Summary: The Panasonic GX7 is a full-featured mirrorless camera that offers very good photo and video quality, a highly customizable interface, plenty of useful features, and robust performance. It's marred by a so-so viewfinder, lack of in-camera raw conversion, and a disappointing in-body IS system.
Pros: Photos have pleasing color and sharpness, with little detail smudging, In-body image stabilization brings anti-shake to any lens, Well constructed, easy-to-handle body, Quick autofocus and shot-to-shot speeds, Highly customizable, Well-implemented touchscreen, Large and sharp tilting electronic viewfinder, Truly 'silent' shooting mode, Wi-Fi with NFC capability
Cons: In-body stabilization not available for image composition, Camera tends to use small apertures (rather than faster shutter speeds) in Program mode, No sensor-shift IS in movie mode, Strong 'rainbow' tearing effect in EVF, EVF is hard to see outdoors, adds bulk to camera, No in-camera Raw conversion, Lacks headphone and external mic ports for video shooters
Summary: So Panasonic took all of this on board for the GX7 and squeezed in a viewfinder along with Wifi, NFC, focus peaking, 1/8000 shutter, low-light AF, manual movie exposures, lots of controls with a high degree of customization, adjustable tone curves and auto panoramas, while surprising all of us by also including built-in stabilisation. The latter, while widely leaked in the run-up to the GX7's launch, remains a surprise every time I read or write it.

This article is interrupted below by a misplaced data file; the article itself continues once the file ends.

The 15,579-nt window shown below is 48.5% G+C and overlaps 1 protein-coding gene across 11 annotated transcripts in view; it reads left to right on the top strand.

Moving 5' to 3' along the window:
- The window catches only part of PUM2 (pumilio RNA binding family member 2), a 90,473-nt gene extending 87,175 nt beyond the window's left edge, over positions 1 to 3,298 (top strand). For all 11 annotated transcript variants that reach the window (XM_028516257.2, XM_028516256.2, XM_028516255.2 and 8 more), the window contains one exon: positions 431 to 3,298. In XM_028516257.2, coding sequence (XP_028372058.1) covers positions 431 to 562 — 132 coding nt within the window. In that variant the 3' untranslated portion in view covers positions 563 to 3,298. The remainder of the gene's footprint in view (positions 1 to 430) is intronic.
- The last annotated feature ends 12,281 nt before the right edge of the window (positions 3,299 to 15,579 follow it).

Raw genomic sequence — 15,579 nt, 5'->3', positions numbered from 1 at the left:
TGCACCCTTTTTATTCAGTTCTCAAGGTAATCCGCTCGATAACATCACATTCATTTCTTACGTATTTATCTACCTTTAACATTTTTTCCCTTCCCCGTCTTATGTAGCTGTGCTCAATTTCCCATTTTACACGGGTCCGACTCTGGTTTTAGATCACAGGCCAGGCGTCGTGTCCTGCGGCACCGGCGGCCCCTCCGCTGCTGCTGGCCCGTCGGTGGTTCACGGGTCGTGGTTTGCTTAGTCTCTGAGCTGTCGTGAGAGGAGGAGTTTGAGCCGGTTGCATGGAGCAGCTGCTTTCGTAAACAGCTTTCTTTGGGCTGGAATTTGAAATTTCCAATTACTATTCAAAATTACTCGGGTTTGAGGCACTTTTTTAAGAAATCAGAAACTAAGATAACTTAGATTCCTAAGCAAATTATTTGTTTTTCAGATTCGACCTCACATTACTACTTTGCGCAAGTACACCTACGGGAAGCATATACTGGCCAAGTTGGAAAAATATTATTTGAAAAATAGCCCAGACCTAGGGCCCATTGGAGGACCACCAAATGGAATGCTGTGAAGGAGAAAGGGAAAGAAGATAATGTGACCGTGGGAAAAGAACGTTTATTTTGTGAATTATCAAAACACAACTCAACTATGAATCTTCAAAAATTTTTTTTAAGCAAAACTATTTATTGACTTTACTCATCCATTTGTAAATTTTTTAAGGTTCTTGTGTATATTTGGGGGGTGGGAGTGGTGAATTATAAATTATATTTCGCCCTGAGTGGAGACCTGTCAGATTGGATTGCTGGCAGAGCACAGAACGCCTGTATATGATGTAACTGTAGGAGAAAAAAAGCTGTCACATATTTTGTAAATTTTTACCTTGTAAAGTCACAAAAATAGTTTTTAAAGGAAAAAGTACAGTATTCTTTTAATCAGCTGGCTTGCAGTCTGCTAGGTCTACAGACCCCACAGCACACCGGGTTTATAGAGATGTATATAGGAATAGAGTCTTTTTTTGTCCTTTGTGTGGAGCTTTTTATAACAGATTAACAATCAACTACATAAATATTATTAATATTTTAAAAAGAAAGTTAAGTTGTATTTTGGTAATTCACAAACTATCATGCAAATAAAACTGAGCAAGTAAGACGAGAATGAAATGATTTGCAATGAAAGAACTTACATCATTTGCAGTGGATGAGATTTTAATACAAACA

Pros: Relatively compact body with lots of customisable controls., Built-in and tiltable high resolution electronic viewfinder., Tilting touch-screen monitor., Built-in image stabilisation works with any lens., Fast AF that also works well in very low light conditions., Fastest shutter of 1/8000 quicker than most mirrorless., Built-in Wifi with excellent smartphone remote control., Focus peaking for stills and movies., 1080p video with full manual exposure control.
Cons: Viewfinder shape optimised for HD video, not stills., Stabilisation only gave 1 stop compensation in my tests., Not weather-sealed., Stabilisation not available when filming video., No microphone input or microphone accessory., Viewfinder image prone to tearing artefacts for some people., Image quality not improved over rival M4/3 models.
Conclusion: So, in that respect, the GX7 is a big win over the E-P5. You don’t have to worry about carrying around a bulky EVF attachment—which, in our opinion, ruins the classic good looks of the E-P5—and you can’t misplace what’s built into the camera. Ergonomically, the GX7 is significantly more comfortable to hold for long periods of shooting. Where the comparison gets interesting is when we pit the GX7 against the OM-D E-M5.
Conclusion: Panasonic has managed to produce a contrast detection AF system that is getting close to a good phase detection system in a DSLR. It is to be congratulated for pushing the boundaries of what can be done with a compact system camera, and for making them more versatile.